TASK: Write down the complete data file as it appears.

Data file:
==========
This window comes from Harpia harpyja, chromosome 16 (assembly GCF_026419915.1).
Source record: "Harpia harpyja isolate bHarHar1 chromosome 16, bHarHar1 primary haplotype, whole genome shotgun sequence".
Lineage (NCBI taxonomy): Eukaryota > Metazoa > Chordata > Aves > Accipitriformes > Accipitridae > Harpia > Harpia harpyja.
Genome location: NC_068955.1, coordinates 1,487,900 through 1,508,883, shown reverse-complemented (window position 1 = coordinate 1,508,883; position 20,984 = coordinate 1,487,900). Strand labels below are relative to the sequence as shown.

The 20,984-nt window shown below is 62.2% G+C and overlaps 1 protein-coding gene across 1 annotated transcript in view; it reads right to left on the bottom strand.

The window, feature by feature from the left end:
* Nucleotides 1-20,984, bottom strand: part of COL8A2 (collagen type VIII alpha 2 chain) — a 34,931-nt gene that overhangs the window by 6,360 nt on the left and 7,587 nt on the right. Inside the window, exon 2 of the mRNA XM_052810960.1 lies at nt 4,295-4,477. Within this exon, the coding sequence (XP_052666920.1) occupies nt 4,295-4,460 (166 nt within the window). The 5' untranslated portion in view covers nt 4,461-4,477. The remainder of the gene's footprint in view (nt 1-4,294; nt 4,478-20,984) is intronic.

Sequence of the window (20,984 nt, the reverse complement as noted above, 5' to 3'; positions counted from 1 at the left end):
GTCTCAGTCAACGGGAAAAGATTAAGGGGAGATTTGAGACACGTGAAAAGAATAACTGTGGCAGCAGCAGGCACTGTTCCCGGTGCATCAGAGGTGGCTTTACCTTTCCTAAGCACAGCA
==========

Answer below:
This window comes from Harpia harpyja, chromosome 16 (assembly GCF_026419915.1).
Source record: "Harpia harpyja isolate bHarHar1 chromosome 16, bHarHar1 primary haplotype, whole genome shotgun sequence".
Lineage (NCBI taxonomy): Eukaryota > Metazoa > Chordata > Aves > Accipitriformes > Accipitridae > Harpia > Harpia harpyja.
Genome location: NC_068955.1, coordinates 1,487,900 through 1,508,883, shown reverse-complemented (window position 1 = coordinate 1,508,883; position 20,984 = coordinate 1,487,900). Strand labels below are relative to the sequence as shown.

The 20,984-nt window shown below is 62.2% G+C and overlaps 1 protein-coding gene across 1 annotated transcript in view; it reads right to left on the bottom strand.

The window, feature by feature from the left end:
* Nucleotides 1-20,984, bottom strand: part of COL8A2 (collagen type VIII alpha 2 chain) — a 34,931-nt gene that overhangs the window by 6,360 nt on the left and 7,587 nt on the right. Inside the window, exon 2 of the mRNA XM_052810960.1 lies at nt 4,295-4,477. Within this exon, the coding sequence (XP_052666920.1) occupies nt 4,295-4,460 (166 nt within the window). The 5' untranslated portion in view covers nt 4,461-4,477. The remainder of the gene's footprint in view (nt 1-4,294; nt 4,478-20,984) is intronic.

Sequence of the window (20,984 nt, the reverse complement as noted above, 5' to 3'; positions counted from 1 at the left end):
GTCTCAGTCAACGGGAAAAGATTAAGGGGAGATTTGAGACACGTGAAAAGAATAACTGTGGCAGCAGCAGGCACTGTTCCCGGTGCATCAGAGGTGGCTTTACCTTTCCTAAGCACAGCA